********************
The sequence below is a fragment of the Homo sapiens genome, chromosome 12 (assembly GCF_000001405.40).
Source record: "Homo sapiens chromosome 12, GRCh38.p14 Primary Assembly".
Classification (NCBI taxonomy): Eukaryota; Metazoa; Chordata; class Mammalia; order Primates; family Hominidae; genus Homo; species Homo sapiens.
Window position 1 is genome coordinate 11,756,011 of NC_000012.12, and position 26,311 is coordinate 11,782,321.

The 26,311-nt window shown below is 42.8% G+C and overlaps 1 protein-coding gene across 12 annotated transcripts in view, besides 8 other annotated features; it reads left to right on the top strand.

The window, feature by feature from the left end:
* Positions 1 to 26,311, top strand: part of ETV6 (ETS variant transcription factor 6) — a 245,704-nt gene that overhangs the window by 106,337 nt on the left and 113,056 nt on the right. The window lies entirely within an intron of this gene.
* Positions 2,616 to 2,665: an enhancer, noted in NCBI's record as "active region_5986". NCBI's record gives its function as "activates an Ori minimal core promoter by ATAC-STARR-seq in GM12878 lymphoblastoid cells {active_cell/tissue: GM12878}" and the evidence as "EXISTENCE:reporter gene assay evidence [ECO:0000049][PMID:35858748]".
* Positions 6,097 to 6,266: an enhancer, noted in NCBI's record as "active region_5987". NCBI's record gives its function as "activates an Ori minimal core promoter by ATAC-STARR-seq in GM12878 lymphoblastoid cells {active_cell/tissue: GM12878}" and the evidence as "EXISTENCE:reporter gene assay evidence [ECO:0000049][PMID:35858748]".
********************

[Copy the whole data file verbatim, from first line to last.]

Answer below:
The sequence below is a fragment of the Homo sapiens genome, chromosome 12 (assembly GCF_000001405.40).
Source record: "Homo sapiens chromosome 12, GRCh38.p14 Primary Assembly".
Classification (NCBI taxonomy): Eukaryota; Metazoa; Chordata; class Mammalia; order Primates; family Hominidae; genus Homo; species Homo sapiens.
Window position 1 is genome coordinate 11,756,011 of NC_000012.12, and position 26,311 is coordinate 11,782,321.

The 26,311-nt window shown below is 42.8% G+C and overlaps 1 protein-coding gene across 12 annotated transcripts in view, besides 8 other annotated features; it reads left to right on the top strand.

The window, feature by feature from the left end:
* Positions 1 to 26,311, top strand: part of ETV6 (ETS variant transcription factor 6) — a 245,704-nt gene that overhangs the window by 106,337 nt on the left and 113,056 nt on the right. The window lies entirely within an intron of this gene.
* Positions 2,616 to 2,665: an enhancer, noted in NCBI's record as "active region_5986". NCBI's record gives its function as "activates an Ori minimal core promoter by ATAC-STARR-seq in GM12878 lymphoblastoid cells {active_cell/tissue: GM12878}" and the evidence as "EXISTENCE:reporter gene assay evidence [ECO:0000049][PMID:35858748]".
* Positions 6,097 to 6,266: an enhancer, noted in NCBI's record as "active region_5987". NCBI's record gives its function as "activates an Ori minimal core promoter by ATAC-STARR-seq in GM12878 lymphoblastoid cells {active_cell/tissue: GM12878}" and the evidence as "EXISTENCE:reporter gene assay evidence [ECO:0000049][PMID:35858748]".